Mat’s major clients have all been aware of the problems at MT for some time now. But their chief strategy has been total denial of Mat’s workplace issues. Some brands have conducted their own investigations but have refused to share results. Meanwhile, others promise to take action but end up dragging their feet and evading responsibility, showing that the brands have no intention of living up to even their own codes of conduct.
The CCC and its trade union partners have approached IKEA, MT’s most important client, on numerous occasions, but the home furnishings giant has never shown much initiative in taking measures to resolve the issues. IKEA did commission an audit to investigate the working conditions and concluded that there were no major problems involving working conditions.
The CCC, however, was never shown a copy of the audit report and so could not monitor the actual outcomes. The CCC has raised serious concerns in the past about the use of industry-commissioned audit reports that often lead to biased conclusions. The situation at MT remains at odds with IKEA’s own code of conduct.
In 2008, the CCC urged MT’s chief clients to leverage their influence to demand that MT enter into direct dialogue with TEKSIF.
Carrefour (France and Belgium) and Otto, Ibena and Horizonte (Germany) initially responded to the CCC’s appeals, promising to address the issues. The CCC and the International Labor Rights Forum also approached US-based brands Walmart, Target and Kohl’s all of whom managed to stonewall, avoiding any commitment to a course of action regarding their supply-chain responsibilities, while promising to introduce measures as a way of buying time rather than actually dealing with workplace problems.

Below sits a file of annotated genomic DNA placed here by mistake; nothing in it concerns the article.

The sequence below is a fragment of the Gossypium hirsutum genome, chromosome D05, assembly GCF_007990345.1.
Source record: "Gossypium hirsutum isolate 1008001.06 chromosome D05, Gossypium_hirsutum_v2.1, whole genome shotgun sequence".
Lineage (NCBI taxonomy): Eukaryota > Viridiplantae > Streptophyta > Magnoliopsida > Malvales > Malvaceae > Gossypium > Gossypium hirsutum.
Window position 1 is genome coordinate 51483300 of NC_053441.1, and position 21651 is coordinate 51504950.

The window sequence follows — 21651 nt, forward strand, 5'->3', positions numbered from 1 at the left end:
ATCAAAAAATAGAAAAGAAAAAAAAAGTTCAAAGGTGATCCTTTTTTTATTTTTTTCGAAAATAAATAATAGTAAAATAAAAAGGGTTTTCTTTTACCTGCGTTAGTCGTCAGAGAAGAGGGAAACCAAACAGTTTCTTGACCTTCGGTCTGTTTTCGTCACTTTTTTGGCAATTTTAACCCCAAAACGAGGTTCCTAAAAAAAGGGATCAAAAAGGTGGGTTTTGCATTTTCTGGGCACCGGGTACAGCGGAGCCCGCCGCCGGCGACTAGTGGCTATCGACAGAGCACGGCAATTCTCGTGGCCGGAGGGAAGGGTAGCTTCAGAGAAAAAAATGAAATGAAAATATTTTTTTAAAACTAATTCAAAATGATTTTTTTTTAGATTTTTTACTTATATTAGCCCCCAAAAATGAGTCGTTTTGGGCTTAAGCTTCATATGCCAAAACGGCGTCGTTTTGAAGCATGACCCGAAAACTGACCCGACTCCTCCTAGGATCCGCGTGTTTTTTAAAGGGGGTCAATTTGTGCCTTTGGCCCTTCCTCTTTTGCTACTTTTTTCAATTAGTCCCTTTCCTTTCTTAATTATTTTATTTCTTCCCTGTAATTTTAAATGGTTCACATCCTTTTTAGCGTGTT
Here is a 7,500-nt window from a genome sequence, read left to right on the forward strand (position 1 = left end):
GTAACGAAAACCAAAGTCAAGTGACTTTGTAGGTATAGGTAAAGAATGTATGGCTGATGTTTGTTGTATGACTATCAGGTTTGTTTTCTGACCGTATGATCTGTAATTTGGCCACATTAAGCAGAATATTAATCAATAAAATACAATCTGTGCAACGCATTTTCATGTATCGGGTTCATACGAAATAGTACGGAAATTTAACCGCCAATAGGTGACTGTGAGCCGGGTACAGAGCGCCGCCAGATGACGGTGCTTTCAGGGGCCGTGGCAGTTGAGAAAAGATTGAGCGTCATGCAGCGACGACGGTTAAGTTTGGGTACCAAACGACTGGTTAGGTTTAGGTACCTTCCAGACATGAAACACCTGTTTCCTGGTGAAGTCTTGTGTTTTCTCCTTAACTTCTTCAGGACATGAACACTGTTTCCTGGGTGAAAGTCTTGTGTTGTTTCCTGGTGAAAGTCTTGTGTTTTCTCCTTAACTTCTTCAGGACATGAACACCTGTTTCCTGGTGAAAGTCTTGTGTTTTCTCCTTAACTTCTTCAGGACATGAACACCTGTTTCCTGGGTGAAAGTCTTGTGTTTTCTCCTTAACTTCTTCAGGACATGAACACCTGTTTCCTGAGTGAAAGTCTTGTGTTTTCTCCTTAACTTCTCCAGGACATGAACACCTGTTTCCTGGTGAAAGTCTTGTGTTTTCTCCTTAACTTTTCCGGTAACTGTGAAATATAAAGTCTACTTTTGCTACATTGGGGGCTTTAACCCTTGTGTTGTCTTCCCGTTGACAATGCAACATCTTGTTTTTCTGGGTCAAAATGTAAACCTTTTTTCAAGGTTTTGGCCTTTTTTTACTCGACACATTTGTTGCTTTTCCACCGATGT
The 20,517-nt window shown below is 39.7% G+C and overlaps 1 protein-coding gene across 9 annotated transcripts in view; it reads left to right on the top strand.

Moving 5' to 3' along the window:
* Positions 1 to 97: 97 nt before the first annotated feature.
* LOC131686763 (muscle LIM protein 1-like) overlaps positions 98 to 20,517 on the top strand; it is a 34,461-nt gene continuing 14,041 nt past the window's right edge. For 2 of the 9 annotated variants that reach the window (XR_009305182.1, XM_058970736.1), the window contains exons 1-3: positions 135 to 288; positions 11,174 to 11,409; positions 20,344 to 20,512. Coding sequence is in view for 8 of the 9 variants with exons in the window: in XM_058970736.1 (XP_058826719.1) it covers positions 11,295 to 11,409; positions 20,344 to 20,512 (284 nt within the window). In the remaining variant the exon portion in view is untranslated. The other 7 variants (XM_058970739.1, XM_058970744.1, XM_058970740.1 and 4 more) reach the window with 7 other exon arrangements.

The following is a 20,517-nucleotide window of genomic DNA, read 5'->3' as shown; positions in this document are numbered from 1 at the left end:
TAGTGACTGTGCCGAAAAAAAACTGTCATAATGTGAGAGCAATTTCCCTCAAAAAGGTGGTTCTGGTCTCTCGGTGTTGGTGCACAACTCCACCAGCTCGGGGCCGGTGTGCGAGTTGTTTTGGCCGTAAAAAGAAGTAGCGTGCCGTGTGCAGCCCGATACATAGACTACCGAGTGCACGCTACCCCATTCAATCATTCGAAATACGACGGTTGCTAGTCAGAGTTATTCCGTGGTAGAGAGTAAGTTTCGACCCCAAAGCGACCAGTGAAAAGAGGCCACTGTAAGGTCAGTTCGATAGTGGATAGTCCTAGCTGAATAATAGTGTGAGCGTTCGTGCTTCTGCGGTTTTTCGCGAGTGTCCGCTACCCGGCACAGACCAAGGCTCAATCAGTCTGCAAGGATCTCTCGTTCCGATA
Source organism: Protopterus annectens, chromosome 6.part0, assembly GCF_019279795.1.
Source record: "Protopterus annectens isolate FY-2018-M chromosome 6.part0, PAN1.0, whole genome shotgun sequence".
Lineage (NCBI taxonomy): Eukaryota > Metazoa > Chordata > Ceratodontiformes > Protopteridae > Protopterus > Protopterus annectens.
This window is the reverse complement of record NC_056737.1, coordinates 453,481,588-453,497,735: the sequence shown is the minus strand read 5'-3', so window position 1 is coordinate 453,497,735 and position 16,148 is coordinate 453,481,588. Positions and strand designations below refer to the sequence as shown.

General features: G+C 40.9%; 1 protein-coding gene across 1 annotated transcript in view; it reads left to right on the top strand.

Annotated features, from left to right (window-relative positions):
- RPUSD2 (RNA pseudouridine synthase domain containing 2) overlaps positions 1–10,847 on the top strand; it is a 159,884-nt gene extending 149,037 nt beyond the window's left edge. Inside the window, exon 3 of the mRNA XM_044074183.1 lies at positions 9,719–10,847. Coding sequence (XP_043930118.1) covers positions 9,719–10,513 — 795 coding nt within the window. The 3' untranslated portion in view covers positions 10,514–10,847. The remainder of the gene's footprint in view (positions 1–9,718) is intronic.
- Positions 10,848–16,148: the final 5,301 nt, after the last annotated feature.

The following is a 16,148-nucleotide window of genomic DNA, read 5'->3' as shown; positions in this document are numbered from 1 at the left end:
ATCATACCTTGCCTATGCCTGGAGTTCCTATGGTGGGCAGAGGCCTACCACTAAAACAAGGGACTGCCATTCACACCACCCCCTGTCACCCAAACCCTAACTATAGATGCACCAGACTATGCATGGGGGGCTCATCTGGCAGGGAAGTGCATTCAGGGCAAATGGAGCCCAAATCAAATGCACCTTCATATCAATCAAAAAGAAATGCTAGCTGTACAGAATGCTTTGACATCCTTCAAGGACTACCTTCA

Meanwhile, the UK-based household retailer Mothercare took some initial constructive steps to addressing the issues, but has failed to act with any sense of urgency.
The CCC and TEKSIF reiterated their appeal for “Urgent Action,” demanding that MT and its clients ensure improvement of MT’s hazardous working conditions, violations of Turkish labour laws and international labour standards and the codes of conduct of the factory and its clients.
They also demanded immediate reinstatement with compensation and back wages for workers involved in court cases against MT contesting their dismissal due to their union activities; acknowledgement of TEKSIF as a legitimate union and their right to represent MT workers; engage in negotiations with TEKSIF; and review of occupational health and safety measures at both factory plants, as well as a review of certain disciplinary and grievance mechanisms.
Moreover, they demanded that IKEA live up to its moral obligations as stated in its IWAY code of conduct. IKEA must also promise to not abandon MT or reduce its orders at MT as a response to labour issues. A “cut-and-run” strategy is not an appropriate or effective response, and would reflect unfavourably on IKEA’s current social responsibility profile.
This case has been closed for the time being mainly because TEKSIF has been unable to effectively follow up on the issues. TEKSIF has issued no updates of their follow-up strategy.